In other words, the avoidance of pain can cause even greater problems down the road. Lo picks right up on this subject when he describes, "the Adaptive markets perspective suggests that the financial system needs a different gift: the gift of pain". He goes on to describe, "From an evolutionary viewpoint, pain is good. The negative feedback of pain provokes an immediate response ... We withdraw our hand when it touches a hot stove before our systems can be damaged from the burn."
Alternatively, when we don't receive the useful feedback that pain provides, even greater harm can ensue. Lo notes that "There are people born without the ability to feel pain." He describes the case of Steven Pete who has congenital analgesia. As a result of his condition, "Pete has experienced so many injuries to his left knee that his leg may require amputation." In short, pain is a great teacher. It prevents more serious mishaps and increases chances for survival as a result.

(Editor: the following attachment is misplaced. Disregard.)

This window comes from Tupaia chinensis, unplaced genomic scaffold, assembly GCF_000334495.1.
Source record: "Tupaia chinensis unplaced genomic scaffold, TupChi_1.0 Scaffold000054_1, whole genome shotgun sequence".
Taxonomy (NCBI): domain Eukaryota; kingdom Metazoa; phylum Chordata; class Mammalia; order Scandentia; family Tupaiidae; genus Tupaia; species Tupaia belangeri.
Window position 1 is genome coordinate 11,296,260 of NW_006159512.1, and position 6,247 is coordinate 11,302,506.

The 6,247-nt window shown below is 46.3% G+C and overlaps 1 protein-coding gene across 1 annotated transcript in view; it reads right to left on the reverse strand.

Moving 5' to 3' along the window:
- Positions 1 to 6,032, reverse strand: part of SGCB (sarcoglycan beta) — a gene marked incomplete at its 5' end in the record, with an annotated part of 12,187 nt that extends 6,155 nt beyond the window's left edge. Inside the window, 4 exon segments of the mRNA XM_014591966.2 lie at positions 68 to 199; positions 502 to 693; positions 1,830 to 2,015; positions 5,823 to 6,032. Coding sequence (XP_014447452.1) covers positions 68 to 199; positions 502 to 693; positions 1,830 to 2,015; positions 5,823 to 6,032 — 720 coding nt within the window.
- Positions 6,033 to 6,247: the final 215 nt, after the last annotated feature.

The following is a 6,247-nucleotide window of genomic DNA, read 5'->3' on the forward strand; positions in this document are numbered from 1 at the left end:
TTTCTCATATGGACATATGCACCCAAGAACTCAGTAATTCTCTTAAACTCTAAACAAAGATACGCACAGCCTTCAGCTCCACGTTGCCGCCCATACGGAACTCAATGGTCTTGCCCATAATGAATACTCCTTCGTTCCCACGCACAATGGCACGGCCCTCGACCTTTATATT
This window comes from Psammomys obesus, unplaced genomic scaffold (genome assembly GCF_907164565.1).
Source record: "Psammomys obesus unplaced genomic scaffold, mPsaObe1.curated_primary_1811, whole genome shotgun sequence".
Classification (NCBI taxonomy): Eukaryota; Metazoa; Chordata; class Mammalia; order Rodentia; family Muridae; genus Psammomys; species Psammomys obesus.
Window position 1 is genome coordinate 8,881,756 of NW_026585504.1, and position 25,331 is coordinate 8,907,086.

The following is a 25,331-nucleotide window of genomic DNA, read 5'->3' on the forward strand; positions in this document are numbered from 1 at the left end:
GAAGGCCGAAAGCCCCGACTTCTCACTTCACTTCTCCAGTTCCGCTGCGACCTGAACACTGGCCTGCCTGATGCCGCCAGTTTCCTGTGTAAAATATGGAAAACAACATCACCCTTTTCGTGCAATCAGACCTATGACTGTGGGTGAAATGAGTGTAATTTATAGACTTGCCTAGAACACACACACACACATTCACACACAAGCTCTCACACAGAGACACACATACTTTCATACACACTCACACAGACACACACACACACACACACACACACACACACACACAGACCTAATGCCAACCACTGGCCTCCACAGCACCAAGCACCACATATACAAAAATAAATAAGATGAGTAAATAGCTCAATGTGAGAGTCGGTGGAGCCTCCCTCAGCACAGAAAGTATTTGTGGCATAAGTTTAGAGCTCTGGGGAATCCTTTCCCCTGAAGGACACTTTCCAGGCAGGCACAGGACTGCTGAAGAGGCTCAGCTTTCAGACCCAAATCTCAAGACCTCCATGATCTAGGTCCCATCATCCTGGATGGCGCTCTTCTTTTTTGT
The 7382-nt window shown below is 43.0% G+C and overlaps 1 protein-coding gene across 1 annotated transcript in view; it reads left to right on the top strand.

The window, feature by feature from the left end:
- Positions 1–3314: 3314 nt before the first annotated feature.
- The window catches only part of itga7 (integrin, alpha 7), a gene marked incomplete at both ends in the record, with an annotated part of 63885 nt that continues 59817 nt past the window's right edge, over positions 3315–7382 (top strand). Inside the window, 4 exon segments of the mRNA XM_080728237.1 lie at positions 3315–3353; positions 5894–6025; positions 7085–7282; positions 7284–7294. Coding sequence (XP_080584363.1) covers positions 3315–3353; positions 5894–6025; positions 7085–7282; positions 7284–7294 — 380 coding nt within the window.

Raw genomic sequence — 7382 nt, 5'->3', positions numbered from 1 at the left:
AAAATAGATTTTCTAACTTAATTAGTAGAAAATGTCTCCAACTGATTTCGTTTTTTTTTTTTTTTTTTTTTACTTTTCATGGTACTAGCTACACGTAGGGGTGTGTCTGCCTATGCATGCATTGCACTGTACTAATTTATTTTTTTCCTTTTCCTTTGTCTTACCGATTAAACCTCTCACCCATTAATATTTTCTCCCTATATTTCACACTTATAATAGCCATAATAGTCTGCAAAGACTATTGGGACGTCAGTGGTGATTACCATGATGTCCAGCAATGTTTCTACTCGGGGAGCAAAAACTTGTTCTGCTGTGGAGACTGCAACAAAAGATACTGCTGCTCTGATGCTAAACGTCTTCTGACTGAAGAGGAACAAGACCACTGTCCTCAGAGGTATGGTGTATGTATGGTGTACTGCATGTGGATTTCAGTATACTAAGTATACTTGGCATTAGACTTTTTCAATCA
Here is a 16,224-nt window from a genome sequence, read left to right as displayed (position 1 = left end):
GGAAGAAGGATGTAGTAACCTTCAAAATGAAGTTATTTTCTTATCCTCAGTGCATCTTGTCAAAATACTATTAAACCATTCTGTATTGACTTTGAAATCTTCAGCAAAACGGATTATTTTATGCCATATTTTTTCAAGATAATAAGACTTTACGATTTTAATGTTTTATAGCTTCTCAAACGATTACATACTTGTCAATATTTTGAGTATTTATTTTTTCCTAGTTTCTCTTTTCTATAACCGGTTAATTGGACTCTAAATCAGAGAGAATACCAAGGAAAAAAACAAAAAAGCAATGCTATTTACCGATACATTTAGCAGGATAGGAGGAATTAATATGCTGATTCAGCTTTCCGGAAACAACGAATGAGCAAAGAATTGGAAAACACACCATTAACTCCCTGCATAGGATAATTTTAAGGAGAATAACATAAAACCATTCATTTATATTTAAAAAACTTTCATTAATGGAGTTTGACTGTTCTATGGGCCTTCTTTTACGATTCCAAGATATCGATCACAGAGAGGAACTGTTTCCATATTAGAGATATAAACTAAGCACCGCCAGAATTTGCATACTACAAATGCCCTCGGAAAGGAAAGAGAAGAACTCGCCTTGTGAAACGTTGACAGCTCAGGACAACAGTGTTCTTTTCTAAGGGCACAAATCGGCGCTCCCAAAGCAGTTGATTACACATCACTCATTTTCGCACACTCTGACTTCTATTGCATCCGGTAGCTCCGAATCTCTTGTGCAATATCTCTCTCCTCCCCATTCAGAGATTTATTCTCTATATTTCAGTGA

It appears as if this is the message the BIS is sending and that the Fed is receiving. Given a long period of declining rates extended by another long period of accommodative monetary policy, investors haven't felt any pain from their exposure to risk and as a result, may be learning the wrong lessons about risk taking. Mohamed El-Erian said as much shortly after the Fed's June meeting in the Financial Times [here]: "More likely, the central bank is now focusing more on excessive risk-taking by investors and traders, including its potential negative impact on the economy down the road."